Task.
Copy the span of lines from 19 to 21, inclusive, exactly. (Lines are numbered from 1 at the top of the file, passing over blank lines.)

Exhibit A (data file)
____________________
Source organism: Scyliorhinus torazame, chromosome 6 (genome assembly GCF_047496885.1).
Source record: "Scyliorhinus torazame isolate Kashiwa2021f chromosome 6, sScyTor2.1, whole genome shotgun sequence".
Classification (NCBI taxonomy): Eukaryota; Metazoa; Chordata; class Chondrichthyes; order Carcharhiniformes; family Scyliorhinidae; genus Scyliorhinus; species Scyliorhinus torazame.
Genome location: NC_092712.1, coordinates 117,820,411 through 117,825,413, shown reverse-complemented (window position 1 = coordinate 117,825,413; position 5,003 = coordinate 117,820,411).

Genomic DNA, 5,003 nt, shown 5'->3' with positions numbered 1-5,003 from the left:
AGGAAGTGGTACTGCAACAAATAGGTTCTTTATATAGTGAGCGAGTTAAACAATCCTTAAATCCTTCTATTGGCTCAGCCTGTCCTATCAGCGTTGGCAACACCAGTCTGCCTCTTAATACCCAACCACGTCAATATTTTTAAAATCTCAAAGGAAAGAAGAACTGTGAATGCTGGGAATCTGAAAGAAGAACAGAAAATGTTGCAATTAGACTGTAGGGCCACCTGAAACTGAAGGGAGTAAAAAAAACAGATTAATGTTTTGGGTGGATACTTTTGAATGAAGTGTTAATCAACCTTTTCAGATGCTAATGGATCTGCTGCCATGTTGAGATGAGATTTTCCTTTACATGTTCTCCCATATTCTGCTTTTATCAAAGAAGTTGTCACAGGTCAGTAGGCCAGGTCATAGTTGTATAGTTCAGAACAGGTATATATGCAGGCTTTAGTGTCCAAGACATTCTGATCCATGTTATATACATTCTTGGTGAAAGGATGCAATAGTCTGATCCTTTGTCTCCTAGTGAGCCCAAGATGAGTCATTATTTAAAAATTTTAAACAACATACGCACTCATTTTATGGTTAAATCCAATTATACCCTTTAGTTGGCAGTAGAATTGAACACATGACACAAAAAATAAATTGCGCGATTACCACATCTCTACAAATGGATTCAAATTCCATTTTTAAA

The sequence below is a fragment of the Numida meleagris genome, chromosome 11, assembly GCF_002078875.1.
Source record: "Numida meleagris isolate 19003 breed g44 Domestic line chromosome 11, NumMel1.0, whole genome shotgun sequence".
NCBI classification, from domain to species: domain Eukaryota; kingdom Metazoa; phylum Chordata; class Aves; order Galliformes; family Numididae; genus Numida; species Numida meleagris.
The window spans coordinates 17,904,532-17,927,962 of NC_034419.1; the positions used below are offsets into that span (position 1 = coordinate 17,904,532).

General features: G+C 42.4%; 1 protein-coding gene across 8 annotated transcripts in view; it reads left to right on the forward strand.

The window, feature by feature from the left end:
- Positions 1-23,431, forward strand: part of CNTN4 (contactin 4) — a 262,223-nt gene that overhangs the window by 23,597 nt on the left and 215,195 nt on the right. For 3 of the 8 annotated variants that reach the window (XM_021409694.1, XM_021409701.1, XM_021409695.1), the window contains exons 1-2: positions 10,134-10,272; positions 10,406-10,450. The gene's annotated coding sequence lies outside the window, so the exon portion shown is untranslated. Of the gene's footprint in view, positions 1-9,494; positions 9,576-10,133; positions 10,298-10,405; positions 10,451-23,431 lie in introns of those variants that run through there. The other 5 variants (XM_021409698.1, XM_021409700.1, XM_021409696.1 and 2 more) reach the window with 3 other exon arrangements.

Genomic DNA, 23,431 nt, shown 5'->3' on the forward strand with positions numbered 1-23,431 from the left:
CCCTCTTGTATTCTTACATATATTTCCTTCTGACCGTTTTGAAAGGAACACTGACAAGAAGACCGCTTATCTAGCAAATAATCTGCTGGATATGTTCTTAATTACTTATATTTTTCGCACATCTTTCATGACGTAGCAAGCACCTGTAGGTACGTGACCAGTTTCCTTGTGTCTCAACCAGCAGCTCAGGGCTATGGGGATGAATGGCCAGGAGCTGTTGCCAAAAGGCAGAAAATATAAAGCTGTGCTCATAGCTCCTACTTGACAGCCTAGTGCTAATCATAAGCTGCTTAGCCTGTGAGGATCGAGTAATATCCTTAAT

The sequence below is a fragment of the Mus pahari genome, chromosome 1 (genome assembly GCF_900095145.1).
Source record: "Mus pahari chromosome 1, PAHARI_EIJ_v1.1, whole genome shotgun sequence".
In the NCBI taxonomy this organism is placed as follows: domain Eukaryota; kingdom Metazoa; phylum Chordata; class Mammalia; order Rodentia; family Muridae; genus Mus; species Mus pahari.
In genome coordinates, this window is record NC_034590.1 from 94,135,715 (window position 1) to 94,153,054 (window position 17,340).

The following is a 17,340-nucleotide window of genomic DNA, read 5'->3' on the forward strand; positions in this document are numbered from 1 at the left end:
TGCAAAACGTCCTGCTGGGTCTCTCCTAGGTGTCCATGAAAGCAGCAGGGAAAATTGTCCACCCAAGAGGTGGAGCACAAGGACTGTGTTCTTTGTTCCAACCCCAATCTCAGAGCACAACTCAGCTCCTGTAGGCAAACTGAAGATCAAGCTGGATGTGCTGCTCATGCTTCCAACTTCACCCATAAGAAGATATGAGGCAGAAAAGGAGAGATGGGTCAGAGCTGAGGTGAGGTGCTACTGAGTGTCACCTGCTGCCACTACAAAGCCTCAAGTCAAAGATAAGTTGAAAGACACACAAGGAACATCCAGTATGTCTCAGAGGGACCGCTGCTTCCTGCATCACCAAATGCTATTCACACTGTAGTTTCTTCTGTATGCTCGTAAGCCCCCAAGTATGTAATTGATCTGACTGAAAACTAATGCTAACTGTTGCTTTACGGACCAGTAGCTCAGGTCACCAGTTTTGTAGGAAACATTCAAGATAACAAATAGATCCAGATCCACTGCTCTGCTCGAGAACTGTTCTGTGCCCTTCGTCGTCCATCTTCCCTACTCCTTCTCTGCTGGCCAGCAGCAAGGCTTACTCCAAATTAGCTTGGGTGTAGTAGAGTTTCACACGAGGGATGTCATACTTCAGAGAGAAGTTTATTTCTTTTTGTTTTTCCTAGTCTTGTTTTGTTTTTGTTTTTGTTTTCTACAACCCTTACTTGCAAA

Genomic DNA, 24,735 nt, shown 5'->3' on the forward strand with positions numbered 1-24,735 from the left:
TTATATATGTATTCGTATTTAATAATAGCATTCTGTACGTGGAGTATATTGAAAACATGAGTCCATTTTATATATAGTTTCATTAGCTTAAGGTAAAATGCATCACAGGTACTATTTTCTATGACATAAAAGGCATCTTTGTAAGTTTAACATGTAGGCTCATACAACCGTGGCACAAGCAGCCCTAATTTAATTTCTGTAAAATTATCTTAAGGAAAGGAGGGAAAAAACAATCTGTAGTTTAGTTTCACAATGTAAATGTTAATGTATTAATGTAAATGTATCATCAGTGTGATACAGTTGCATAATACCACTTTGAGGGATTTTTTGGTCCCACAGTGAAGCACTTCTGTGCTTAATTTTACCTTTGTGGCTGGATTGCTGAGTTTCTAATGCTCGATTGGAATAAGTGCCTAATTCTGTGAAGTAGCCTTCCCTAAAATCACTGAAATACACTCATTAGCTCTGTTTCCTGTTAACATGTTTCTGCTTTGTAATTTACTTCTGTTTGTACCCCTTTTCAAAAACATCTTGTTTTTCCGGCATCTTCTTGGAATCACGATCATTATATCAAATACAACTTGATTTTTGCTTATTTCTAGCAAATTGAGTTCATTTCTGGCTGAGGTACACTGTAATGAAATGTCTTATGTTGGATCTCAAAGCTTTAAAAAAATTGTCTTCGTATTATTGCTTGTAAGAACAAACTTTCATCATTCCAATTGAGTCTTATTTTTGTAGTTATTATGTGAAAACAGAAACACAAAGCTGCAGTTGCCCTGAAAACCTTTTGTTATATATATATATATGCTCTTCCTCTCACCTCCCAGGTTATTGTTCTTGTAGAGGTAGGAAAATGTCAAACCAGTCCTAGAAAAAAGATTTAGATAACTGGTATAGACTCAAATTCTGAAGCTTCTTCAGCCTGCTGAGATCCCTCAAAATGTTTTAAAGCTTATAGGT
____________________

In genome coordinates, this window is record NC_034590.1 from 94,135,715 (window position 1) to 94,153,054 (window position 17,340).

The following is a 17,340-nucleotide window of genomic DNA, read 5'->3' on the forward strand; positions in this document are numbered from 1 at the left end:
TGCAAAACGTCCTGCTGGGTCTCTCCTAGGTGTCCATGAAAGCAGCAGGGAAAATTGTCCACCCAAGAGGTGGAGCACAAGGACTGTGTTCTTTGTTCCAACCCCAATCTCAGAGCACAACTCAGCTCCTGTAGGCAAACTGAAGATCAAGCTGGATGTGCTGCTCATGCTTCCAACTTCACCCATAAGAAGATATGAGGCAGAAAAGGAGAGATGGGTCAGAGCTGAGGTGAGGTGCTACTGAGTGTCACCTGCTGCCACTACAAAGCCTCAAGTCAAAGATAAGTTGAAAGACACACAAGGAACATCCAGTATGTCTCAGAGGGACCGCTGCTTCCTGCATCACCAAATGCTATTCACACTGTAGTTTCTTCTGTATGCTCGTAAGCCCCCAAGTATGTAATTGATCTGACTGAAAACTAATGCTAACTGTTGCTTTACGGACCAGTAGCTCAGGTCACCAGTTTTGTAGGAAACATTCAAGATAACAAATAGATCCAGATCCACTGCTCTGCTCGAGAACTGTTCTGTGCCCTTCGTCGTCCATCTTCCCTACTCCTTCTCTGCTGGCCAGCAGCAAGGCTTACTCCAAATTAGCTTGGGTGTAGTAGAGTTTCACACGAGGGATGTCATACTTCAGAGAGAAGTTTATTTCTTTTTGTTTTTCCTAGTCTTGTTTTGTTTTTGTTTTTGTTTTCTACAACCCTTACTTGCAAA